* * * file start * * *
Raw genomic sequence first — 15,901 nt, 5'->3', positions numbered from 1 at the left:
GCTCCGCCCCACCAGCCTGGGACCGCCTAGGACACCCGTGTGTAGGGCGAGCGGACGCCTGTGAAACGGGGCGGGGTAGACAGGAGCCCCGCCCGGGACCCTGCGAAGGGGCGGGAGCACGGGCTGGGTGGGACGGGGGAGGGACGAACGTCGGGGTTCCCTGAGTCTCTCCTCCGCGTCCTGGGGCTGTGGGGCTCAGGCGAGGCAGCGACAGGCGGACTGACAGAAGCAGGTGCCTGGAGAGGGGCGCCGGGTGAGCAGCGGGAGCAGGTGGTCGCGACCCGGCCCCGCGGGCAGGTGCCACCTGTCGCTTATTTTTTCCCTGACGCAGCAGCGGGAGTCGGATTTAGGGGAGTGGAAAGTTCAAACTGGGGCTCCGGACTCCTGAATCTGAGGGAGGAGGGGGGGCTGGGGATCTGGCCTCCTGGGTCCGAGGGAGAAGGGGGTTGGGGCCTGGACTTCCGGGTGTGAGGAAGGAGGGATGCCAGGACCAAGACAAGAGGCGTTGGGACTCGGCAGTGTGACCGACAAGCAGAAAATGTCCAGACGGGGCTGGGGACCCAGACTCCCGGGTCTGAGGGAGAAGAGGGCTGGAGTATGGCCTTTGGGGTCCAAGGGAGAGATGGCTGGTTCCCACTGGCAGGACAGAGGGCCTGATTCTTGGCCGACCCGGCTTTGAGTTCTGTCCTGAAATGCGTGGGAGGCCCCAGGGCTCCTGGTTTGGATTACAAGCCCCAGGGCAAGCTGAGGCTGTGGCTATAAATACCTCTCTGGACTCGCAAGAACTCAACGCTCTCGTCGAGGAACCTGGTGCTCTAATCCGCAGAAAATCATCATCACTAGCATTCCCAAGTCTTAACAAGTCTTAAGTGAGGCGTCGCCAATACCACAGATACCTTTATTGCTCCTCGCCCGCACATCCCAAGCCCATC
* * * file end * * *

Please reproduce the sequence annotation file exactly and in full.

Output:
Raw genomic sequence first — 15,901 nt, 5'->3', positions numbered from 1 at the left:
GCTCCGCCCCACCAGCCTGGGACCGCCTAGGACACCCGTGTGTAGGGCGAGCGGACGCCTGTGAAACGGGGCGGGGTAGACAGGAGCCCCGCCCGGGACCCTGCGAAGGGGCGGGAGCACGGGCTGGGTGGGACGGGGGAGGGACGAACGTCGGGGTTCCCTGAGTCTCTCCTCCGCGTCCTGGGGCTGTGGGGCTCAGGCGAGGCAGCGACAGGCGGACTGACAGAAGCAGGTGCCTGGAGAGGGGCGCCGGGTGAGCAGCGGGAGCAGGTGGTCGCGACCCGGCCCCGCGGGCAGGTGCCACCTGTCGCTTATTTTTTCCCTGACGCAGCAGCGGGAGTCGGATTTAGGGGAGTGGAAAGTTCAAACTGGGGCTCCGGACTCCTGAATCTGAGGGAGGAGGGGGGGCTGGGGATCTGGCCTCCTGGGTCCGAGGGAGAAGGGGGTTGGGGCCTGGACTTCCGGGTGTGAGGAAGGAGGGATGCCAGGACCAAGACAAGAGGCGTTGGGACTCGGCAGTGTGACCGACAAGCAGAAAATGTCCAGACGGGGCTGGGGACCCAGACTCCCGGGTCTGAGGGAGAAGAGGGCTGGAGTATGGCCTTTGGGGTCCAAGGGAGAGATGGCTGGTTCCCACTGGCAGGACAGAGGGCCTGATTCTTGGCCGACCCGGCTTTGAGTTCTGTCCTGAAATGCGTGGGAGGCCCCAGGGCTCCTGGTTTGGATTACAAGCCCCAGGGCAAGCTGAGGCTGTGGCTATAAATACCTCTCTGGACTCGCAAGAACTCAACGCTCTCGTCGAGGAACCTGGTGCTCTAATCCGCAGAAAATCATCATCACTAGCATTCCCAAGTCTTAACAAGTCTTAAGTGAGGCGTCGCCAATACCACAGATACCTTTATTGCTCCTCGCCCGCACATCCCAAGCCCATC